Assigning blame and getting into "would of, could of should of" doesn't do much good. I once knew of a situation where a class was practicing koshinage techniques. The uke was new and even though they loaded him up slowly and without the intention of throwing him, when he got on the nage's hips, he panicked and reached over as if to roll and fell forward off his partners hips and hit his shoulder. He took about 6 months to heal and never practiced aikido again. The sensei at the time blamed the person throwing but in fact, he (the sensei) gave no instructions for the technique and probably shouldn't have called that technique in a class with beginners. While everyone felt bad about it, in fact, there was enough blame to share and getting into recriminations would have been non productive. It is something to think about and have a strategy for in advance.
Best wishes,

Amir Krause
04-28-2005, 09:40 AM
have never seen anyone injured in an abusive way or on purpose. That obviously is a different issue. Having said that, when I started Aikido 10 years ago, my sensei said that when an injury happens, the one that caused it should go over and check on their partner until he got there. After he arrived, you should say that you are sorry- one time- then go back to training with the rest of the class and the training should resume while he (the sensei) attended to the injured person and took the appropriate steps to help the injured individual. He told us that every time you step on the mat, you are taking a certain risk and that we are all responsible for ourselves. He said that if we can't accept that responsibility, then we need to stay off of a martial arts mat. That is the procedure I have followed and it has worked for us so far.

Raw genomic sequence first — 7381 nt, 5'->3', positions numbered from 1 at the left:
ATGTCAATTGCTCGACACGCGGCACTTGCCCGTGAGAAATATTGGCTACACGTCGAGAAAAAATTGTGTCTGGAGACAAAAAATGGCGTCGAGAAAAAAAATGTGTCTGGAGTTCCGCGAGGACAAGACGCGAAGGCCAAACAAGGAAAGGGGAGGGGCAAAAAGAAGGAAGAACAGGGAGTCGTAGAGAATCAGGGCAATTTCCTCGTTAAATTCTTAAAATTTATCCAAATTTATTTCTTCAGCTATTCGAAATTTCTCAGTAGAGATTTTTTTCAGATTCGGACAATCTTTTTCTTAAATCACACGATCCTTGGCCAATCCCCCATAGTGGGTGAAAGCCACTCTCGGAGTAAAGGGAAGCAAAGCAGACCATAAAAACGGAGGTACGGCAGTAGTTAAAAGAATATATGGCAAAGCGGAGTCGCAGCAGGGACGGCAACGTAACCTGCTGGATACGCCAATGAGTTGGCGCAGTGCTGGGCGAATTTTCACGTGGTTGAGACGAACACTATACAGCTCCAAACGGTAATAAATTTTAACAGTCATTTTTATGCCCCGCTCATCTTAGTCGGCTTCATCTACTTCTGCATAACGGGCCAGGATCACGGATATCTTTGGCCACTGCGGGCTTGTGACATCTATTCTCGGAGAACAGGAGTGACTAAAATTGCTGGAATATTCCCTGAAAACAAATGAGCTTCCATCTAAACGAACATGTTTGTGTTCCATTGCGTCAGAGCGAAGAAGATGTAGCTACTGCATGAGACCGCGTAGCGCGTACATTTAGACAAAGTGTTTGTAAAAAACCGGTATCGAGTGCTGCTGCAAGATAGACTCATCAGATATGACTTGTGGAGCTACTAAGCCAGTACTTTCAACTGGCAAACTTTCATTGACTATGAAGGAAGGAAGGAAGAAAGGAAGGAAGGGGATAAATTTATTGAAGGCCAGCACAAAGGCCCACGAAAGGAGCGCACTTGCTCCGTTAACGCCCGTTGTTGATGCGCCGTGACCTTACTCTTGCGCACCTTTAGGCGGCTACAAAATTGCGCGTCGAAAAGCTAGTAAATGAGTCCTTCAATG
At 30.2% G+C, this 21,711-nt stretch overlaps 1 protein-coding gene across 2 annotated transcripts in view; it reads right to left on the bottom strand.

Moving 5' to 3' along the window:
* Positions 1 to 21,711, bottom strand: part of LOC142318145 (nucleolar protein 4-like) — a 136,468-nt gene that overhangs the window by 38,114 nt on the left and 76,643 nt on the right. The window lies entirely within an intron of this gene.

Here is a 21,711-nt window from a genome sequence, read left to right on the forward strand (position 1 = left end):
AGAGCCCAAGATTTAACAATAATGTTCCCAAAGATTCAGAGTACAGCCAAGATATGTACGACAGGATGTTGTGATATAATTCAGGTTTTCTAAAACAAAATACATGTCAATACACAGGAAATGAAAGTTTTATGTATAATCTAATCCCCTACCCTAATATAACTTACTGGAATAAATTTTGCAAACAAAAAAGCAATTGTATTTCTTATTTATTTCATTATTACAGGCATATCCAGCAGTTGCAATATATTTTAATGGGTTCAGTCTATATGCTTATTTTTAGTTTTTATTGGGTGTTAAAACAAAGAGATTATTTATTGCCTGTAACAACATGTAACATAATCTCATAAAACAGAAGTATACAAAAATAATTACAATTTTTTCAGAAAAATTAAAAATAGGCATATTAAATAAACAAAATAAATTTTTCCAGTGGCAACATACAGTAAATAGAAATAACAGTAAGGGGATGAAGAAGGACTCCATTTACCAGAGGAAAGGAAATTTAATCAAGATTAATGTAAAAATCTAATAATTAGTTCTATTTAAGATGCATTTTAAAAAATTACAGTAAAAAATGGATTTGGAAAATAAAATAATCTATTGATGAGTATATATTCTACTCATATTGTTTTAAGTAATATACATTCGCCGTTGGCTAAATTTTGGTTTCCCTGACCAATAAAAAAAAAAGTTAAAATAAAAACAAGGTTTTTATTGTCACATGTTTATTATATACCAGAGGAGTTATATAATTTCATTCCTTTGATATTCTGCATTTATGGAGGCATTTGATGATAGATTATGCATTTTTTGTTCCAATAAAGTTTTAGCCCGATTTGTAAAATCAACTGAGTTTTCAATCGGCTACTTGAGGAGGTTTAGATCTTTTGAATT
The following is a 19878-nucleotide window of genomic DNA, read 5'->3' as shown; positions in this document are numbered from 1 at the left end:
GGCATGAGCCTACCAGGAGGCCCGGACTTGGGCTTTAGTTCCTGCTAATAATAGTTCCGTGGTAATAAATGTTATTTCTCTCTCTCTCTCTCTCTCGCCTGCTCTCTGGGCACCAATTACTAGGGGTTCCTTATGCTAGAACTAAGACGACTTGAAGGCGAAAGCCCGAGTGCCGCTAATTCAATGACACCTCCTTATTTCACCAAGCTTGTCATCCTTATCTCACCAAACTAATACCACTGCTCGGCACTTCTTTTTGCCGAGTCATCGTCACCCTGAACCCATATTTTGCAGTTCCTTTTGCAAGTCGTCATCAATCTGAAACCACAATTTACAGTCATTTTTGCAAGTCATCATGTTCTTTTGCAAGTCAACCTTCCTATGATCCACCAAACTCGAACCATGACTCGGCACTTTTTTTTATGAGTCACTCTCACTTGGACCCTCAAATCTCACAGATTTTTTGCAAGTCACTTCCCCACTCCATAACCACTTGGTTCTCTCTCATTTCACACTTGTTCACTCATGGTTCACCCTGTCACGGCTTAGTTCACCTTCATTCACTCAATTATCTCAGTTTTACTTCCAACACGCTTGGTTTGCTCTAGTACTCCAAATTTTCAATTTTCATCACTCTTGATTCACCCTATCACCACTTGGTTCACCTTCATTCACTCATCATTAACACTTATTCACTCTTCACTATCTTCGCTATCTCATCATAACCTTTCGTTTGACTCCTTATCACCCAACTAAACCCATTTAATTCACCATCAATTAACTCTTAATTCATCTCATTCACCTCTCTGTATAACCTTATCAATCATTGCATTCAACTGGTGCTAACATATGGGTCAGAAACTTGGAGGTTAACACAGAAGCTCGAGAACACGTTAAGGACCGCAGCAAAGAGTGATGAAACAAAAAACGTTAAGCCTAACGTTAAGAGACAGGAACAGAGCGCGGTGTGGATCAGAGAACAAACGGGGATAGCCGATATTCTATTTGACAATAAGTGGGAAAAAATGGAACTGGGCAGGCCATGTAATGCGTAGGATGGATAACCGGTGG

I agree, M.A. practice has some risk ingrained. Let us not forget that in any accident there are at least three parties who share the fault to some extent: Tori, Nage & Sensei. Learning proper Ukemi and acting with care should minimize the accidents. But if one is practicing with correct techniques, one should remember these are meant to cause damage, and any mistake or slip of concentration on either Tori or Uke side can cause that.
Sensei is responsible for the situation, to stop any practice that is being done wrongly and dangerously and to adjust the level to the trainees. He can not stop one from falling wrongly, nor block a bokken that is going to hit the neck or head strongly (was a party to such accidents on both sides, while doing Randori ).